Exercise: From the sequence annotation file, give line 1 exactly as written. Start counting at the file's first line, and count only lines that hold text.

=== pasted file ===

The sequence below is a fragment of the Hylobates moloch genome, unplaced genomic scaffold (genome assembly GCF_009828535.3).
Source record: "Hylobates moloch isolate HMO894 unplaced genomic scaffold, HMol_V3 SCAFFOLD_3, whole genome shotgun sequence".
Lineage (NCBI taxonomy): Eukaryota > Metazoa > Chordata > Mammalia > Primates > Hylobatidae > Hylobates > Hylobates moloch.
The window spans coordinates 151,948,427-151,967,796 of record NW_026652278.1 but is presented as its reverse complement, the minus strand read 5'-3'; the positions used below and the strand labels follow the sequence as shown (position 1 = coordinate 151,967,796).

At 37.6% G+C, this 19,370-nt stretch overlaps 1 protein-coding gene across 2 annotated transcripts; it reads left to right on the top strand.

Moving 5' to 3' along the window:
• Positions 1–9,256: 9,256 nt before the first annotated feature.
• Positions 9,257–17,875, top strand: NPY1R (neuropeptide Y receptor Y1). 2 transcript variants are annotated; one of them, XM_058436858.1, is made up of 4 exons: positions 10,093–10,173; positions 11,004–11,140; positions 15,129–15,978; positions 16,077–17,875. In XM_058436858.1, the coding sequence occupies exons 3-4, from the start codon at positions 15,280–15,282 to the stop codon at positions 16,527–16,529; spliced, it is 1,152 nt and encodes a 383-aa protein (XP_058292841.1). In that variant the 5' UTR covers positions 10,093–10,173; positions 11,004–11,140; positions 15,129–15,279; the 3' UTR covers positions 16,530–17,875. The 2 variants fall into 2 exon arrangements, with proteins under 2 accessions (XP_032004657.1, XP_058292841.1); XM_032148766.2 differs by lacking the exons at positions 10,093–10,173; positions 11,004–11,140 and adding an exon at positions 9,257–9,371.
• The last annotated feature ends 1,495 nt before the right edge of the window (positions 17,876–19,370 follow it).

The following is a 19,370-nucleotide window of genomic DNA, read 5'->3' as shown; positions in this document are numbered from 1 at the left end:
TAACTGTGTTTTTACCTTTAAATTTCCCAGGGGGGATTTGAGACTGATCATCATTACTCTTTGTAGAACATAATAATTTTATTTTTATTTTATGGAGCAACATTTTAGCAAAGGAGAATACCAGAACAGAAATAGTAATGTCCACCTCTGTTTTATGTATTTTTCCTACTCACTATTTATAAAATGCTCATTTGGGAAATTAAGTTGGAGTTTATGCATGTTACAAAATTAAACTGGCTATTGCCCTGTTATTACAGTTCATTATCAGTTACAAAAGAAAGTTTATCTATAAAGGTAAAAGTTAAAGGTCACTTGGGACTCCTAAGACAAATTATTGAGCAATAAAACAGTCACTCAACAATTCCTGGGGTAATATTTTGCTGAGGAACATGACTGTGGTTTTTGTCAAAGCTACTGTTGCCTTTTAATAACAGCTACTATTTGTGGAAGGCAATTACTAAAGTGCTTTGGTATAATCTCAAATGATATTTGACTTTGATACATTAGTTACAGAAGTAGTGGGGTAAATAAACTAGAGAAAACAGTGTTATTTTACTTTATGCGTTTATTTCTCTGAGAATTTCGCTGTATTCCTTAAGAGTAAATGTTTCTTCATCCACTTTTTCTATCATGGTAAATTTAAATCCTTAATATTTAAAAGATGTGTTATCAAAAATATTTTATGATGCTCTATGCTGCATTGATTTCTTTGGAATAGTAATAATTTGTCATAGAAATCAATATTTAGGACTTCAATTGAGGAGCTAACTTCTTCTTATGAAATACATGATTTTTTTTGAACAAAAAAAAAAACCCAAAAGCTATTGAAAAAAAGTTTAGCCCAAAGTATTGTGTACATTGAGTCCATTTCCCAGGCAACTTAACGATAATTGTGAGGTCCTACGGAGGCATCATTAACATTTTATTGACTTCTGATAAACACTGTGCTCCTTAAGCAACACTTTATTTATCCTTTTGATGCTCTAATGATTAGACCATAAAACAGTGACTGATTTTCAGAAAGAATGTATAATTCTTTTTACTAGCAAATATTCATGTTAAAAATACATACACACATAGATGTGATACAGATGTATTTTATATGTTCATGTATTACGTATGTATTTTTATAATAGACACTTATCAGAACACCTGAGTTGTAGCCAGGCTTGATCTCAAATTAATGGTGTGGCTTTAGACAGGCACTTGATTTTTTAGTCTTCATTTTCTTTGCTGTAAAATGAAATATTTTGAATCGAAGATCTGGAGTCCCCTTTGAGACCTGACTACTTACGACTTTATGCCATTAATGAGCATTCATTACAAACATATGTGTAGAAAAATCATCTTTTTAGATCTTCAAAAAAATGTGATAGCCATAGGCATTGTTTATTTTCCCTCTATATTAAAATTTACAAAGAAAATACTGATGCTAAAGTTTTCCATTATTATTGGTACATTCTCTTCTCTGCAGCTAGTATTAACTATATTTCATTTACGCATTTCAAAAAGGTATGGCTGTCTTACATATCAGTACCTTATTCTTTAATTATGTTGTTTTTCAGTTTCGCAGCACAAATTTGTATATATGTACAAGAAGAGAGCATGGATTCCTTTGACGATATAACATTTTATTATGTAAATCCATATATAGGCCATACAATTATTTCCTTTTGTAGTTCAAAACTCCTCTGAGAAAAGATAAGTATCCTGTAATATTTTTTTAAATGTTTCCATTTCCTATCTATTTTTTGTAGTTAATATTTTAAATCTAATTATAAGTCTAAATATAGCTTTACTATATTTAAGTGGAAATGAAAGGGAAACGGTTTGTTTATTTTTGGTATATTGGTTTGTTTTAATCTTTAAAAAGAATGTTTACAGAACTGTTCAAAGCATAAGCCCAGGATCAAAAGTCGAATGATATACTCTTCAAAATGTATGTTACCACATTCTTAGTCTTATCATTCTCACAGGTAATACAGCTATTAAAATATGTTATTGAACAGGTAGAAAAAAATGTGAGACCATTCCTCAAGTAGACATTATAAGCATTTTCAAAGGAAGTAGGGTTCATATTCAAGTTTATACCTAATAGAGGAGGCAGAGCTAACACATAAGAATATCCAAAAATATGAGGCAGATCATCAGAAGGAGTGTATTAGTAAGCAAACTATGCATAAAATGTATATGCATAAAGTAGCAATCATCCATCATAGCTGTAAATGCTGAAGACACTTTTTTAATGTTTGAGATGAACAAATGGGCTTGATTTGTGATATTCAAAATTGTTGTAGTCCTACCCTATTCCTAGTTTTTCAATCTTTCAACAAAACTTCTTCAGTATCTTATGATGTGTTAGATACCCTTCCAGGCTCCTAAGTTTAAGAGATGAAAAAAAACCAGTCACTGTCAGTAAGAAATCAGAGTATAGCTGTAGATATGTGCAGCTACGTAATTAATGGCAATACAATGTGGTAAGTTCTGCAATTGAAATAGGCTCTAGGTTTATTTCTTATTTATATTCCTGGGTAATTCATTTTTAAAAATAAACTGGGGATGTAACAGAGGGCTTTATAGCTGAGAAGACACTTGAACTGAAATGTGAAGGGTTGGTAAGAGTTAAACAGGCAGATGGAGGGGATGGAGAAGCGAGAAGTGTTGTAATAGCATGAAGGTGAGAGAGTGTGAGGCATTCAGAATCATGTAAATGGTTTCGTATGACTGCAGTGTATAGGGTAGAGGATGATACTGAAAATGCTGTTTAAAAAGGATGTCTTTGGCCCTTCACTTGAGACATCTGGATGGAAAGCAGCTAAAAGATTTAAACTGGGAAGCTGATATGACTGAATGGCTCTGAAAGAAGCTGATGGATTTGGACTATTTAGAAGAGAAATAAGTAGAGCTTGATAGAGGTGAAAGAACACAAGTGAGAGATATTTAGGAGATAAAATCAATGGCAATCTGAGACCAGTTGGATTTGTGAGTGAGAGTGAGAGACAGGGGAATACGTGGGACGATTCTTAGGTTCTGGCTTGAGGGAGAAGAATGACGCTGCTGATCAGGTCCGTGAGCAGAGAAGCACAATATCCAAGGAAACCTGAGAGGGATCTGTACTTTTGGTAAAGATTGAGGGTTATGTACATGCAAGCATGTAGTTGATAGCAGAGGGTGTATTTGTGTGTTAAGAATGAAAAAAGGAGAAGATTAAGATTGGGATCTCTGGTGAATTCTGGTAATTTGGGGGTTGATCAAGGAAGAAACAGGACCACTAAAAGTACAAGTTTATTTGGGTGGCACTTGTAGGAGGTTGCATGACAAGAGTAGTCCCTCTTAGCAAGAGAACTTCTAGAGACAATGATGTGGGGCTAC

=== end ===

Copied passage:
The sequence below is a fragment of the Hylobates moloch genome, unplaced genomic scaffold (genome assembly GCF_009828535.3).